Butterflies in the Garden – Some very Interesting Facts

Everyone is charmed by butterflies! They represent metamorphosis, hope through change and are symbolic of the life-cycle of all living things. Some are brilliantly patterned and coloured with kaleidoscopic markings.

Butterflies charm everyone! They represent metamorphosis and hope through change and symbolise the life cycle of all living things. Some have brilliant patterns and colours with kaleidoscopic markings. Others are a little more subdued, and in this blog, we look at two of the common ones in our Cape gardens. Furthermore, we discuss one that is very unusual and special to the Cape Peninsula, but it is not the best looker! We also look at various plants that attract butterflies to your garden. So, if you love butterflies, you can plant some of these plants for next year’s prettiest butterfly visitors.

COMMON GARDEN Acaea hortara Butterflies

You may have noticed that the common Acaea hortara butterfly is everywhere in summer. These are the little, soft-orange, black-spotted ones. They flit from flower to flower and settle on the lawn to rest every now and then. The Garden Acaea hortara is one of the most common butterflies in Cape Town gardens. One can also find them in woodlands and gardens throughout the moister regions of South Africa. Furthermore, they also appear in Zimbabwe.

HOST PLANTS for butterflies

The male butterfly is more dark orange, and the female is paler. The female will lay eggs in clusters of about 50 eggs on the underside of the host plant that the caterpillars like to eat. The amazing thing about these little butterflies is that they only eat two known plant species. The first is the indigenous Wild peach tree or Kiggelaria africana. The second plant they eat is the Passiflora family (passionfruits, yes!) My father-in-law, George, has a large Wild Peach tree in his garden. Thousands of tiny caterpillars cover the tree every year. They munch on the new leaves.

Amazingly, they don’t seem to decimate the tree. These caterpillars attract birds such as the Cape Cuckoos and Orioles, which love to devour them. The walls of his house also bear the little spotted pupa of the caterpillars and lots of more teenager-stage caterpillars with their prickly armour.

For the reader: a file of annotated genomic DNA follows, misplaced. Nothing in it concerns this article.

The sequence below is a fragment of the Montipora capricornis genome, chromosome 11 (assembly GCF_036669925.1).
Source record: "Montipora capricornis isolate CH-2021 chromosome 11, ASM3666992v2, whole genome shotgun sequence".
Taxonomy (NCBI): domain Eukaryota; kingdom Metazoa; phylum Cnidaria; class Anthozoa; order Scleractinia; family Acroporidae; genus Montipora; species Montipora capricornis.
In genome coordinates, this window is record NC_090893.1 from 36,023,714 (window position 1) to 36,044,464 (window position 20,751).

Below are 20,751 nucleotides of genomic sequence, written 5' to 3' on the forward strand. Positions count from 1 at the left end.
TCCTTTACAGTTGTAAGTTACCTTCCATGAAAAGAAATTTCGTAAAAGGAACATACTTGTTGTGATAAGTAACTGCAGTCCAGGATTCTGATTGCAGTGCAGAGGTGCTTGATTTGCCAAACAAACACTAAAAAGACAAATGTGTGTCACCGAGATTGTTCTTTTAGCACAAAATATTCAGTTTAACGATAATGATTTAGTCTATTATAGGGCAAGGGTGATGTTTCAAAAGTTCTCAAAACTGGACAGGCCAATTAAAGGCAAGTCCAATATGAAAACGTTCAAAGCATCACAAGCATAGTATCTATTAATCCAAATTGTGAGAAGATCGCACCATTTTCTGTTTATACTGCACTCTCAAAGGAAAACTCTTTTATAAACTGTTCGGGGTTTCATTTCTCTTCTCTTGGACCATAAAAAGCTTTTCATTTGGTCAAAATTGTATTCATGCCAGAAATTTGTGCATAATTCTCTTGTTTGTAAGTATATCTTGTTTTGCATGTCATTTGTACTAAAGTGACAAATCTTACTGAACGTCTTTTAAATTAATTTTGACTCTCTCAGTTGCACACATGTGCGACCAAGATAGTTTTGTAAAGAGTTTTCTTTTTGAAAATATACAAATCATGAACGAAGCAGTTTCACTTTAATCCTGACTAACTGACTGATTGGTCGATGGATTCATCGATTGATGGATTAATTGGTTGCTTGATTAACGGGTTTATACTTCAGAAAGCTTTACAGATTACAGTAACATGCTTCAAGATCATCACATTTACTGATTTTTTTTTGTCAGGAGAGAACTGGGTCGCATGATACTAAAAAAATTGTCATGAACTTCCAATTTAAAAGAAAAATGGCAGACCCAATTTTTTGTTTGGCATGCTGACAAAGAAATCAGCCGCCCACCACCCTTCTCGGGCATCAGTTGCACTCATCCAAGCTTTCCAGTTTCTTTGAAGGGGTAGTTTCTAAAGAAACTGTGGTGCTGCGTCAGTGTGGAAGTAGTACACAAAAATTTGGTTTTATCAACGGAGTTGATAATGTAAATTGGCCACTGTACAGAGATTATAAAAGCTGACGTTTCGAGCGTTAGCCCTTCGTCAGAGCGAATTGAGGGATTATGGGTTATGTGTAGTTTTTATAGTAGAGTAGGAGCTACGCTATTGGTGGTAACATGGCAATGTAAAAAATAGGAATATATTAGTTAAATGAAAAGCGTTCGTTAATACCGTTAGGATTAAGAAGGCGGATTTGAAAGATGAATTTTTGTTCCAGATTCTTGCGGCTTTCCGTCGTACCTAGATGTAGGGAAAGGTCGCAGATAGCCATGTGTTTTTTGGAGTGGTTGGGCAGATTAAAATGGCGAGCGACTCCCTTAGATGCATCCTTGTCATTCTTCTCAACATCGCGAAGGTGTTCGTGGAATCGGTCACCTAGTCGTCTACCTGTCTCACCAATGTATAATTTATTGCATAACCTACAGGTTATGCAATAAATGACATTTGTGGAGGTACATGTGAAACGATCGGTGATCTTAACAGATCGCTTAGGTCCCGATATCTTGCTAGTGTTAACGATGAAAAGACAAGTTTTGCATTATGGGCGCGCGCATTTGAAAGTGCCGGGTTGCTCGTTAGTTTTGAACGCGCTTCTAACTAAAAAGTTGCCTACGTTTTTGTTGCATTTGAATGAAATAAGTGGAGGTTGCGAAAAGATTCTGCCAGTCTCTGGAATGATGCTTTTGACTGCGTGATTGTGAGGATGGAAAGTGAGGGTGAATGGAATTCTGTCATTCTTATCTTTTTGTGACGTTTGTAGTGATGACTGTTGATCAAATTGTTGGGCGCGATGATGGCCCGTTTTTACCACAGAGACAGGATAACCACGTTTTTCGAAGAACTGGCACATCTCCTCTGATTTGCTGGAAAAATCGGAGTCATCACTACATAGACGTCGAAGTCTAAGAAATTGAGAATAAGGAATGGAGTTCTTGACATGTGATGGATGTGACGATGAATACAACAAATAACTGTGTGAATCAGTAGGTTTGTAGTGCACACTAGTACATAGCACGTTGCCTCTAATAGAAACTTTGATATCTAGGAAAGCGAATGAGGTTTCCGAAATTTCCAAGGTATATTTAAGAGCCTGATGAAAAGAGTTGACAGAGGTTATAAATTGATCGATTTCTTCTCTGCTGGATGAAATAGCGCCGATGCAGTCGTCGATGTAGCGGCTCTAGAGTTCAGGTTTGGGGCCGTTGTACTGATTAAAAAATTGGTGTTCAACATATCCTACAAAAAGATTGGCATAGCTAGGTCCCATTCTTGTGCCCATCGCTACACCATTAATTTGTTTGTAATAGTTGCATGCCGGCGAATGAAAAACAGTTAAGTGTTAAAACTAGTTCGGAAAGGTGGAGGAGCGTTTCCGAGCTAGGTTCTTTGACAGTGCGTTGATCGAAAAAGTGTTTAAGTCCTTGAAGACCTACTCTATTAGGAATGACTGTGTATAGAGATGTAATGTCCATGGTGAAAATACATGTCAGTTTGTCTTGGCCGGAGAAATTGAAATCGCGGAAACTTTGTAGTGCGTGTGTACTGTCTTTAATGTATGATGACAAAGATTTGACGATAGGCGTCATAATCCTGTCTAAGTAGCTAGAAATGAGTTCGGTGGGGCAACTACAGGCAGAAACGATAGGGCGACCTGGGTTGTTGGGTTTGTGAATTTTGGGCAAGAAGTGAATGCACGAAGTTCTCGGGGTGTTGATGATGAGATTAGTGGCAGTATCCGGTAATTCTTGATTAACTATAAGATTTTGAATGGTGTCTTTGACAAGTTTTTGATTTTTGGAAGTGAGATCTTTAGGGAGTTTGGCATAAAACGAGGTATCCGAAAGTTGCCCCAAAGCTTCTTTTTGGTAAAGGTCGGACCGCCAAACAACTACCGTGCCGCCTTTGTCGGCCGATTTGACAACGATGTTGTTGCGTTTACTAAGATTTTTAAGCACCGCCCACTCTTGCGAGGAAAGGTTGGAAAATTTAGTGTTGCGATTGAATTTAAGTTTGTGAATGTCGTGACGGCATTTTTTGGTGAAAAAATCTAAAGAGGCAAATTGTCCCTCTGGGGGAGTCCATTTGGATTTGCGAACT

“In summer the larvae take 4-5 weeks to develop, whereas, in winter, development is arrested by the cold temperatures, so the larval period is considerably longer. Mature larvae can move a long distance to find a suitable pupation site. This is usually against a wall or rock. To pupate, the larva spins a silken pad to which the pupa is attached.” After about 9 days, the newly hatched butterfly emerges slowly from the pupa.

They usually spend an hour or so close by or on their empty pupa and then use their wings. I have seen them resting on the lawn with their wings crinkled still, flapping gently until they are ready. Their top wings are transparent, and only the lower set has spotted patterning.

Interestingly, this small, usually brick red and black butterfly and their caterpillars also absorb substances from their host plants. These substances make them distasteful to most animals. The exceptions are the various Cuckoo species which visit the Garden in summer. They apparently relish the Garden Acraea! Furthermore, the young caterpillars often fall prey to parasitic wasps, which help to keep their numbers in check.


Another common small and very pretty butterfly is the Small White Cabbage Butterfly. These small white butterflies are not indigenous and are the most common butterflies in the UK. Their caterpillars are the culprits on my cabbage leaves. They can munch through a crop of nice new leaves overnight! I love these butterflies and find their tiny black dot on the wings so simple and elegant! I don’t mind a few caterpillars to have these pretties floating around.

Planting many other vegetables and companion flowering plants like nasturtiums and marigolds helps to confuse these caterpillars and butterflies and apparently helps to deter them from eating the cabbage leaves.


Another very interesting butterfly that I don’t think I have seen before in the garden is the Peninsula Skolly, Thestor yildizae. Apparently, it is the only endemic butterfly to the Cape Peninsula and spends most of its time underground in the nest of the Pugnacious ant. Inside the ant nest, is where it spends its entire larval and pupa stage. It is a rather dull grey in colour but with powdery wings.